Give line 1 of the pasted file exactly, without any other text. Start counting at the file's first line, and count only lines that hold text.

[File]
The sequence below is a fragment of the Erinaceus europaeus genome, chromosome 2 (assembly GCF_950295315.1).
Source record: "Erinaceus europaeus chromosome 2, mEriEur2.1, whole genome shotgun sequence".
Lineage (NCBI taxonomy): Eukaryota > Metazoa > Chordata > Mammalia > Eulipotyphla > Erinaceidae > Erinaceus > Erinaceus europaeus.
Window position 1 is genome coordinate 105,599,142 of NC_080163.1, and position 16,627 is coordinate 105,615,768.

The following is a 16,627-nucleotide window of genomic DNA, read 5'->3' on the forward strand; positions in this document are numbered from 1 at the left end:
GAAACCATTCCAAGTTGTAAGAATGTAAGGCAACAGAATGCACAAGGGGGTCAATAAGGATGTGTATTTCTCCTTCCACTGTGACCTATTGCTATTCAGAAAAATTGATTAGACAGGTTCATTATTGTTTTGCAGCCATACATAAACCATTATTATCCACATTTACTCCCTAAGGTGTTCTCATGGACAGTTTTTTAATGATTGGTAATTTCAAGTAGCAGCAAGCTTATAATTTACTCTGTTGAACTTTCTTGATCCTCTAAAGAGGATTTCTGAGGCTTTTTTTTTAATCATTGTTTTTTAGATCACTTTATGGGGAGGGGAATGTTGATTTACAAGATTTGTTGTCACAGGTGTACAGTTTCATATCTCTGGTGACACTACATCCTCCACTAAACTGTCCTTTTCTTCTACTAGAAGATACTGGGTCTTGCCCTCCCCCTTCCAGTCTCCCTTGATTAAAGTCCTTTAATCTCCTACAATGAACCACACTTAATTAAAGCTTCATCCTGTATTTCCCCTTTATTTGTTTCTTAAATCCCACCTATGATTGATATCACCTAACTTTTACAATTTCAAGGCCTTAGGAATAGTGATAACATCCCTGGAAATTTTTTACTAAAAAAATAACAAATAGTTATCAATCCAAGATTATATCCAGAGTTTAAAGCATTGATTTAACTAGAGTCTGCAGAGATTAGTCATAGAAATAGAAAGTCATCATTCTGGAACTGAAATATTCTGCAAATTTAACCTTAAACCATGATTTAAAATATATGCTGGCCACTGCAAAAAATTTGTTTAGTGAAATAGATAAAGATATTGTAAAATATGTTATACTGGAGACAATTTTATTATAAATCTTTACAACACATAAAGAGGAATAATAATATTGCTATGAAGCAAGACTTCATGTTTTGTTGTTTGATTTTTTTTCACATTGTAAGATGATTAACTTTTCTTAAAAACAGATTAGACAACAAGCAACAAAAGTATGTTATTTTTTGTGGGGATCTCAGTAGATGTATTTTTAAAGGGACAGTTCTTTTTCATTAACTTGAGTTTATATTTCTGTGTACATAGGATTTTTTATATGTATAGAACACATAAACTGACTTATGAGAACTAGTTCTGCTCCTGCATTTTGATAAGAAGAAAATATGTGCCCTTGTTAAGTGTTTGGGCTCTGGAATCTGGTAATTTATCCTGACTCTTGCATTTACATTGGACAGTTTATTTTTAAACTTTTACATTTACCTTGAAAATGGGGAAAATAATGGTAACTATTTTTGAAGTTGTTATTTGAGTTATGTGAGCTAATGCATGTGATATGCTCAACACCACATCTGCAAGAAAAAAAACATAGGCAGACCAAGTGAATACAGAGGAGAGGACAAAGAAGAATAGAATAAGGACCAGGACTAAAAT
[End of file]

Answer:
The sequence below is a fragment of the Erinaceus europaeus genome, chromosome 2 (assembly GCF_950295315.1).